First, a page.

Pittsburgh Neighborhoods: History of New Homestead

A Brief History of New Homestead

history of New Homestead

New Homestead is a community located in the 31st ward of Pittsburgh. It’s history is tied closely to the borough of Homestead, which surrounds the northeast corner of the neighborhood.  The area first saw settlers in the 1770s. Approximately 100 years later, the town was chartered in 1880. Soon, a railroad, glass factory and an iron mill were erected, which added to rapid growth and wealth in the area. Andrew Carnegie bought Homestead Steel Works in 1883. In July 1892, there was an extremely violent clash (The Homestead Strike) between Pinkerton guards and locked-out steelworkers. In 1900, the population of the neighborhood was around 12,000 and 7,000 of those were employed in the plants. Due to immigration from Europeans shortly thereafter, the population jumped from 18,713 to 20,452 in 1920. During the early ’40s, in order to prepare for World War II, half the population was moved as the U.S. government added to the steel mills to have the capacity for armor plating for the war ships and war tanks. In 1986, Homestead Works closed. It was torn down in the early ’90s and is now the Waterfront retail and restaurant complex. By the time the 2010 census came around, the population was only 3,165. It began financially recovering in 2002 with retail like the Waterfront.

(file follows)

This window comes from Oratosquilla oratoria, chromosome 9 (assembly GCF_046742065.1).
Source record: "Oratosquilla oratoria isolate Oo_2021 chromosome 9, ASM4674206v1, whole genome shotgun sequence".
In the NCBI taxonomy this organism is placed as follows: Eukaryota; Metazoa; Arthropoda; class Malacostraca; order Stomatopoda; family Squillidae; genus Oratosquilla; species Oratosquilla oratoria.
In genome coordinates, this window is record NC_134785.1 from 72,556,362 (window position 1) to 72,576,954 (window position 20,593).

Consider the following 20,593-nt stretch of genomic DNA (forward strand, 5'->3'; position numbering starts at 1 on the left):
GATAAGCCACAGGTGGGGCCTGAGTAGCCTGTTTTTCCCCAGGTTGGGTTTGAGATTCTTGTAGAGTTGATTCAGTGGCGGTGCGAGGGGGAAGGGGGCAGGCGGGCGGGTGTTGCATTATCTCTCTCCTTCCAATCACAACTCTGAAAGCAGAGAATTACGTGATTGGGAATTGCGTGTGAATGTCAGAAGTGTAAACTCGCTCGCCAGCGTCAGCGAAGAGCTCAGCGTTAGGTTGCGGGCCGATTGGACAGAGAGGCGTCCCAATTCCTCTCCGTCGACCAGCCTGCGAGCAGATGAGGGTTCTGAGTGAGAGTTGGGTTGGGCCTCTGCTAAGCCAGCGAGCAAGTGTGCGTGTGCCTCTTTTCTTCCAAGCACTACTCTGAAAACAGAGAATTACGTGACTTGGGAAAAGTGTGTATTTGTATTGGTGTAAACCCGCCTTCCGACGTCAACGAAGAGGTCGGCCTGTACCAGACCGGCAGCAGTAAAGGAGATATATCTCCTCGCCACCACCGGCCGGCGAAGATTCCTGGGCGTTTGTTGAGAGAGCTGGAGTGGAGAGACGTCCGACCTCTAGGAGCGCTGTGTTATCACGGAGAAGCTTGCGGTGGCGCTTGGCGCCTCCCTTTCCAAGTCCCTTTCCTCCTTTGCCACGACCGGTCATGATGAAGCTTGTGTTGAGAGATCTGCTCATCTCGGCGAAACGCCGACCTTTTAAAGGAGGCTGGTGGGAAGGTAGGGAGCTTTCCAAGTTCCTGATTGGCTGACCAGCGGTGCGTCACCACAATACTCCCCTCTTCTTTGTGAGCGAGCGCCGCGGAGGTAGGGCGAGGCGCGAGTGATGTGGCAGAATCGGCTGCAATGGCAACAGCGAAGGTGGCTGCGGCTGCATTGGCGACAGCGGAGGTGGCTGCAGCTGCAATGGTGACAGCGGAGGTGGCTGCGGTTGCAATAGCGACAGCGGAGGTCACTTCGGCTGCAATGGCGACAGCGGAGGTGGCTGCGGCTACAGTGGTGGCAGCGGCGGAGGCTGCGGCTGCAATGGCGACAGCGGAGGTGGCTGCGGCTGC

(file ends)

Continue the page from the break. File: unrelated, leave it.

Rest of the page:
There are multiple famous people from the original neighborhood and sister neighborhood (and independant borough of Homestead).   NFL quarterback for our Pittsburgh Steelers Charlie Batch and actor Jeff Goldblum are just a few of the many.

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